Queen Victoria added to her Balmoral estate the forest of Ballochbuie, where her sons and grandsons followed the chase, and where she delighted to have picnic parties with her family and friends, the Royal kettle being boiled on a stone hearth near a spring in the forest.

In various picturesque parts of the estate the Queen built shiels, or cottage homes, where she could enjoy solitude and communion with Nature. The first of these was the " Hut," by the falls of Glen Muich, which was constructed out of two old peat-covered huts. There the Queen and Prince Consort used to spend days amid the grand solitude, living the simple life; and to the end of her days her Majesty would stop at the Hut for rest and refreshment when driving through that part of the domain.

Three miles further away, the Queen built the Glassalt Shiel, a compact little house of ten rooms, and in 1868 she celebrated the house-warming in true Highland fashion.

Carmen Sylva At Balmoral

After the purchase of Ballochbuie, the Queen erected in the very heart of the forest, the Danzig Shiel, which is in part occupied by the head keeper, but has a suite of rooms set apart for the Royal use. Giant firs, relics of the old Caledonian wood, surround it, and the cascade of Garbh Allt falls near the shiel. It is a place of strange fascination, and one can picture the rapture of the poet-queen of Roumania when, during her stay at Balmoral, she accompanied her hostess to the Danzig Shiel.

Carmen Sylva was overpowered by the weird and solemn grandeur of the forest, and her imaginative nature revelled in the picturesque scene when a Highland torchlight dance celebrated the return of the Royal sportsmen with the deer. This shiel was the forest sporting headquarters of King Edward, and continues to be that of King George. •

Down the glen, three miles beyond the Castle, is the fourth and last of the Royal cottage homes of Balmoral, the Queen's Shiel, most intimately associated with the revered Sovereign's life.

It stands in a beautiful solitude, where the Gelder comes tumbling over its rocky bed. On most fine mornings, when she was in the Highlands, the Queen came in her pony chair from the Castle to the shiel, and there, with her secretary, passed several hours writing and transacting business. Many State secrets could the walls of that tiny dwelling tell, for it has witnessed the Royal signature to some momentous dispatches.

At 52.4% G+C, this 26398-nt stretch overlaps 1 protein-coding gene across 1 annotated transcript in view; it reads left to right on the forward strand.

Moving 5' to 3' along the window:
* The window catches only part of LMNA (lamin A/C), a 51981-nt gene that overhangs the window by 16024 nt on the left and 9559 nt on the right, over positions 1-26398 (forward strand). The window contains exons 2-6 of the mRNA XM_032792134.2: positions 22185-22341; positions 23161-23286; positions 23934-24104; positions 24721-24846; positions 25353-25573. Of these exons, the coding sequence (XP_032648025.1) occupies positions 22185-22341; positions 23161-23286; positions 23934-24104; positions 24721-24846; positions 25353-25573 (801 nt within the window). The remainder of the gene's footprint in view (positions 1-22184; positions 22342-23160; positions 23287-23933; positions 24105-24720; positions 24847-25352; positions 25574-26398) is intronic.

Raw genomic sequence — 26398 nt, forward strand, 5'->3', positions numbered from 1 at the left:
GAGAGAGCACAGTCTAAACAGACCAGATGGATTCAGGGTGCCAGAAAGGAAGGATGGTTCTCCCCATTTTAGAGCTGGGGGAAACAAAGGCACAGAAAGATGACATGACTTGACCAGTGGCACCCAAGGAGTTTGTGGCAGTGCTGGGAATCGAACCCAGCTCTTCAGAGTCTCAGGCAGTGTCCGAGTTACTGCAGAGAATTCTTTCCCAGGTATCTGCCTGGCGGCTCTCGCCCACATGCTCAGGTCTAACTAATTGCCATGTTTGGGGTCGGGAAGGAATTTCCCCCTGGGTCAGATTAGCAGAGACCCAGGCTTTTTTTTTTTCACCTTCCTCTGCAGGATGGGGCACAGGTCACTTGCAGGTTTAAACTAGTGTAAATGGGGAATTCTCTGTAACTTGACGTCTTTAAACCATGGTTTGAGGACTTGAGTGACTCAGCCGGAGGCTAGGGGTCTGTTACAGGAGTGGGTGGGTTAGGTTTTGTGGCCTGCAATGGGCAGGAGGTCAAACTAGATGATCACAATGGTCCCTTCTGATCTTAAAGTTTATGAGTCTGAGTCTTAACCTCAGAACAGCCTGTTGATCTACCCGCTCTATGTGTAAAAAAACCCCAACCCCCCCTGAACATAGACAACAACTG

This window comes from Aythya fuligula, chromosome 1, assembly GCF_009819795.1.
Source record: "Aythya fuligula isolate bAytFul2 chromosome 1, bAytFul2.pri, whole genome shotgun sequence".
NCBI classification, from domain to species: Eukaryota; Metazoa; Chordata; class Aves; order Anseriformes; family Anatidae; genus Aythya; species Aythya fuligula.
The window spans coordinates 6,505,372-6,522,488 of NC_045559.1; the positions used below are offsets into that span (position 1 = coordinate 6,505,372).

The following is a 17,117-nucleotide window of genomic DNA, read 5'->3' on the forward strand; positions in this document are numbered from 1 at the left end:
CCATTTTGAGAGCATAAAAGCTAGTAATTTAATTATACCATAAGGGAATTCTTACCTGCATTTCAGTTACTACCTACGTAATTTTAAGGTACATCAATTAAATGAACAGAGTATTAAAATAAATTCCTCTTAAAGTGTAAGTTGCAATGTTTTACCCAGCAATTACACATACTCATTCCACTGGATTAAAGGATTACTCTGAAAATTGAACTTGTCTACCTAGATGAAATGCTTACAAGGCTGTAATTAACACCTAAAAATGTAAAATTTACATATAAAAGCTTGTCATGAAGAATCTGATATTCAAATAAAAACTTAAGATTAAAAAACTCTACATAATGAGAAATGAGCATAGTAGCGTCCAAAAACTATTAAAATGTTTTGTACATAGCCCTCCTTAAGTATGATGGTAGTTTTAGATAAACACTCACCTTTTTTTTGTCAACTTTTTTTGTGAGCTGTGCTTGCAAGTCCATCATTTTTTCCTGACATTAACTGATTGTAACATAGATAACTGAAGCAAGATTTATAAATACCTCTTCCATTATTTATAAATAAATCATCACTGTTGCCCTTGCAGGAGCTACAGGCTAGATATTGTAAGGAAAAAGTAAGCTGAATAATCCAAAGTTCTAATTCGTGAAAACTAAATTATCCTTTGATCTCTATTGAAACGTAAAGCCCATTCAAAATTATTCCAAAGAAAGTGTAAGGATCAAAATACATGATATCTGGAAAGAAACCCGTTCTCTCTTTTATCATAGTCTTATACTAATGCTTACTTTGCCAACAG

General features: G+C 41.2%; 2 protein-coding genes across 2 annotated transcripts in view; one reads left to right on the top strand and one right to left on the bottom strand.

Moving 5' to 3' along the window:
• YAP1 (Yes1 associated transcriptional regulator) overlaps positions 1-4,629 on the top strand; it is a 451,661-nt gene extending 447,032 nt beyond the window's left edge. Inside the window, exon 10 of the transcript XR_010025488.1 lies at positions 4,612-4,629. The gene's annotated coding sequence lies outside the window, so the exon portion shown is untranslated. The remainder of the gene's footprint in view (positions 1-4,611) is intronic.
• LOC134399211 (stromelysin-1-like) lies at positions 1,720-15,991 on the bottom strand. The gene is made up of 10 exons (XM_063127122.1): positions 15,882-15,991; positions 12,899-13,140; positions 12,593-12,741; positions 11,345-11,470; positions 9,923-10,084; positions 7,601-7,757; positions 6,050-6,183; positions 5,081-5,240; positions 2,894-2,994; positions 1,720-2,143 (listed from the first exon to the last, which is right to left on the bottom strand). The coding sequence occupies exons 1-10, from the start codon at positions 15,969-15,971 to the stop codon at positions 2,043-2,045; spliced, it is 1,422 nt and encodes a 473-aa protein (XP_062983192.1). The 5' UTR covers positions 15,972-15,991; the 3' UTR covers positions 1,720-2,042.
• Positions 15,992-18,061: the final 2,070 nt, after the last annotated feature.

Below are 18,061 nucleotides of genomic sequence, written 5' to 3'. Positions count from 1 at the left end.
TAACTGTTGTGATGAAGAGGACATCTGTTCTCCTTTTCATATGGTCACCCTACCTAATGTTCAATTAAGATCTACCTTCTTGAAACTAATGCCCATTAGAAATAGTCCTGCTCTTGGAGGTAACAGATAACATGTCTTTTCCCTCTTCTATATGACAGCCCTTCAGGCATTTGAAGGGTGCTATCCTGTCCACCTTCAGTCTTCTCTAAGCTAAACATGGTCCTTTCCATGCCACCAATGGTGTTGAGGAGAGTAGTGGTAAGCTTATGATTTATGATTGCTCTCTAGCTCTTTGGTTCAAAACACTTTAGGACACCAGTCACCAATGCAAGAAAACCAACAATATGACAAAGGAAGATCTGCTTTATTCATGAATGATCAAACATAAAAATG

Amongst the memories attached to the Queen's Shiel, none is more pathetic than the visit to it of the Empress Eugenie, when, by Queen Victoria's invitation, she came to stay in the Highlands immediately after the terrible death of the Prince Imperial. The sorrowing mother was calmed by the beauty of the place, and after a simple luncheon of trout, served with oatmeal, in the Highland fashion, she and the Queen walked along the banks of the Gelder, talking of the happy days of long ago, before bereavement had cast its sombre shade over their lives.

Many Royal and distinguished visitors did Queen Victoria entertain at Balmoral, but the most striking of all was the reception of the Emperor and Empress of Russia. The torchlight procession which escort( the Imperial pair to the Castle, and the meeting in the hall between the fair young Empress and her beloved grandmother, made a scene of picturesque and tender interest.

The Empress and her sisters, the motherless little girls of Princess Alice, had passed many holidays at Balmoral, and the first morning after her arrival the Empress brought her husband to Mrs. Symonds' shop " just to see," as she said, " whether " the old lady would "know who he was." The Imperial pair made lavish purchases for their tiny daughter, the Grand Duchess Olga, at this delightful village emporium, and returned to the Castle as merry as children themselves.

The " shop" has been the delight of three generations of Royal children. There King George purchased some of his first fishing tackle, as his father did before him, and its miscellaneous stores are now the joy of his own children.

Since the death of Queen Victoria, the fair Highland castle of her creation has remained true to the national traditions with which she endowed it. There King Edward and Queen Alexandra kept their Court in Scotland, surrounded by their faithful Highlanders, and preserving the time-honoured Scottish sports and pastimes; and this year (1911) the grandchildren and great-grandchildren of those simple folk who witnessed the first coming of Royalty to the Deeside, more than sixty years ago, danced at the Coronation ball given by King George and Queen Mary.

Tender Associations

Balmoral lives, too, as a precious childhood's memory to many crowned heads in Europe. The Kaiser paddled in its burns to the detriment of his kilts; the Tsarina rode its hillsides with girlish zest and spirit; the Queen of Spain spent every spring and autumn of her life amidst its mountains •and glens before a crown came to her fair head ; and the Queen of Norway, too, passed a portion of each year on Deeside before another land claimed her.

The reigning Duke of Saxe-coburg-gotha will recall the old woman's scrubbing-brush which, as a small boy, he floated all too successfully down the Dee, and the pocket-monev which had to go to buy another one. The Duke of Hesse, too, knows the Castle so endeared by his mother's memory. And the future Queens of Sweden and Roumania have their youthful associations with the loved Highland home of our Royal House.